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The apportionment of electoral districts still reflects the distribution of the population in the years following World War II, when only one-third of the people lived in urban areas and twothirds lived in rural areas. In the next forty-five years, the population became more than three-quarters urban, as people deserted rural communities to seek economic opportunities in Tokyo and other large cities (see Migration , ch. 2). The lack of reapportionment led to a serious underrepresentation of urban voters. Urban districts in the House of Representatives were increased by five in 1964, bringing nineteen new representatives to the lower house; in 1975 six more urban districts were established, with a total of twenty new representatives allocated to them and to other urban districts. Yet great inequities remained between urban and rural voters.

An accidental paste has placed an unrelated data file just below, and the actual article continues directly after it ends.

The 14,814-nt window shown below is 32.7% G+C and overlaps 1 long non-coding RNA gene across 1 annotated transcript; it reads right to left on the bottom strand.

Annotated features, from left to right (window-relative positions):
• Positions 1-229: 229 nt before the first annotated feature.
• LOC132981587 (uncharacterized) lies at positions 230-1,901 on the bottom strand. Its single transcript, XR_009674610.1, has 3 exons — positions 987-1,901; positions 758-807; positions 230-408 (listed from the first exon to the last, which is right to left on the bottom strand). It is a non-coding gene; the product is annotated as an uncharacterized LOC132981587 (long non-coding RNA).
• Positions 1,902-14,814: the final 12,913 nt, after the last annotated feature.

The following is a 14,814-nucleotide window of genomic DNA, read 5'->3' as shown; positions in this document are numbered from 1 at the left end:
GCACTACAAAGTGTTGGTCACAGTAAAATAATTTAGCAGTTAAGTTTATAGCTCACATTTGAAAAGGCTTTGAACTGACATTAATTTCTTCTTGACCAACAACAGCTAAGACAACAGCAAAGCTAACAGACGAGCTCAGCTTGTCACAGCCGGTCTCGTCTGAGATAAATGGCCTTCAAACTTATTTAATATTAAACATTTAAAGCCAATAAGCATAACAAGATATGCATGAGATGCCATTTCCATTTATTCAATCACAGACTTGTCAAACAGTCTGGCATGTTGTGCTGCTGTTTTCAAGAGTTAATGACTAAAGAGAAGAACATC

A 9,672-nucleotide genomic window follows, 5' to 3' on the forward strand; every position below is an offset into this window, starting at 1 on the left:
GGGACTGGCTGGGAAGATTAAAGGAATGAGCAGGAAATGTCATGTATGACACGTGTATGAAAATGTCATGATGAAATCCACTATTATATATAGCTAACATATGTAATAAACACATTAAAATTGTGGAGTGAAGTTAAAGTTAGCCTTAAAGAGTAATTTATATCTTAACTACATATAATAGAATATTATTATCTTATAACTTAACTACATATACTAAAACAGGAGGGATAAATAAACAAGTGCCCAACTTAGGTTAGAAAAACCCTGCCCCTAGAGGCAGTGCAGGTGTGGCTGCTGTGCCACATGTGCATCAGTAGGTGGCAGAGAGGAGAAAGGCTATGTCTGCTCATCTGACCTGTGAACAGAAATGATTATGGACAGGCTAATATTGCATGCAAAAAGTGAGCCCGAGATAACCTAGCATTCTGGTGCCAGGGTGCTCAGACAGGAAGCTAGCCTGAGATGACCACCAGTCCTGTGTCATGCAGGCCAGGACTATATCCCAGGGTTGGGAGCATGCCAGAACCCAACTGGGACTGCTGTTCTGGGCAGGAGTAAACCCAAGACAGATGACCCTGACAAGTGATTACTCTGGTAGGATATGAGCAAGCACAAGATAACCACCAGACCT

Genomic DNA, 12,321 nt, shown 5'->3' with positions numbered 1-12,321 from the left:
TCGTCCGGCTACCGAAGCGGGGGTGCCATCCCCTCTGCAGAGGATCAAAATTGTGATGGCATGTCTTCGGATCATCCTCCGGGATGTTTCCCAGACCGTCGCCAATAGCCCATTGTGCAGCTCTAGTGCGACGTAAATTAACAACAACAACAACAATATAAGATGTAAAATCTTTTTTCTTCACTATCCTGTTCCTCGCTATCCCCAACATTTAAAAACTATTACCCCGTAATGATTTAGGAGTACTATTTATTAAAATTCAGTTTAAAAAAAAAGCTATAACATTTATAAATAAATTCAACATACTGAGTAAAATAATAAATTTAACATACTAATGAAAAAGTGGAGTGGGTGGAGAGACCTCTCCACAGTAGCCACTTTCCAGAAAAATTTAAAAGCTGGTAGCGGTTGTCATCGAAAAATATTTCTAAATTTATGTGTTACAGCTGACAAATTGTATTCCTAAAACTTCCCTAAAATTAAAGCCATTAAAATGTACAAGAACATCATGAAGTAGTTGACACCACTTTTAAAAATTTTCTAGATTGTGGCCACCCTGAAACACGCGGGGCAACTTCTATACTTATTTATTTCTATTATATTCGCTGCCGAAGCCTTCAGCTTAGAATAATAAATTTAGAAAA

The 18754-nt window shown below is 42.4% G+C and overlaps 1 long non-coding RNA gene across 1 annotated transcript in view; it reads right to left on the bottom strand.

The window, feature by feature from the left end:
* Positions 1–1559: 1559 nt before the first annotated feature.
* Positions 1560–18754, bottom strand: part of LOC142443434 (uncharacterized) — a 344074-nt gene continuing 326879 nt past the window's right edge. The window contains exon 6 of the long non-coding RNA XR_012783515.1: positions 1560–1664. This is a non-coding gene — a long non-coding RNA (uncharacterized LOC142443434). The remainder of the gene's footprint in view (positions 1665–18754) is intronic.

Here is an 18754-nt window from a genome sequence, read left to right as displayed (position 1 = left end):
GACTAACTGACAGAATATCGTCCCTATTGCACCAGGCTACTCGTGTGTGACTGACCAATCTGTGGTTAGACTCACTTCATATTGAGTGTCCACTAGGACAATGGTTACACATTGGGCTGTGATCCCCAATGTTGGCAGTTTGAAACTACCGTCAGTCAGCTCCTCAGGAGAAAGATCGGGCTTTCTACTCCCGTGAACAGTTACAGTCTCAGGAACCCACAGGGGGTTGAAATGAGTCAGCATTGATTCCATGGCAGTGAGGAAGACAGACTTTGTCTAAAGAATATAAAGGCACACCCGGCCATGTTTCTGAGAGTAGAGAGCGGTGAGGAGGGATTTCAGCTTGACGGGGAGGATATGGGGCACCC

In the early 1980s, as many as five times the votes were needed to elect a representative from an urban district compared with those needed for a rural district. Similar disparities existed in the prefectural constituencies of the House of Councillors. The Supreme Court had ruled on several occasions that the imbalance violated the constitutional principle of one person-one vote. The Supreme Court mandated the addition of eight representatives to urban districts and the removal of seven from rural districts in 1986. Several lower house districts' boundaries were redrawn. Yet the disparity is still as much as three urban votes to one rural vote.
After the 1986 change, the average number of persons per lower house representative was 236,424. However, the figure varied from 427,761 persons per representative in the fourth district of Kanagawa Prefecture, which contains the large city of Yokohama, to 142,932 persons in the third district of largely rural and mountainous Nagano Prefecture. A major reapportionment seemed unlikely in the near future because rural voters remained a major source of support for the LDP (see Interest Groups , this ch.).
Data as of January 1994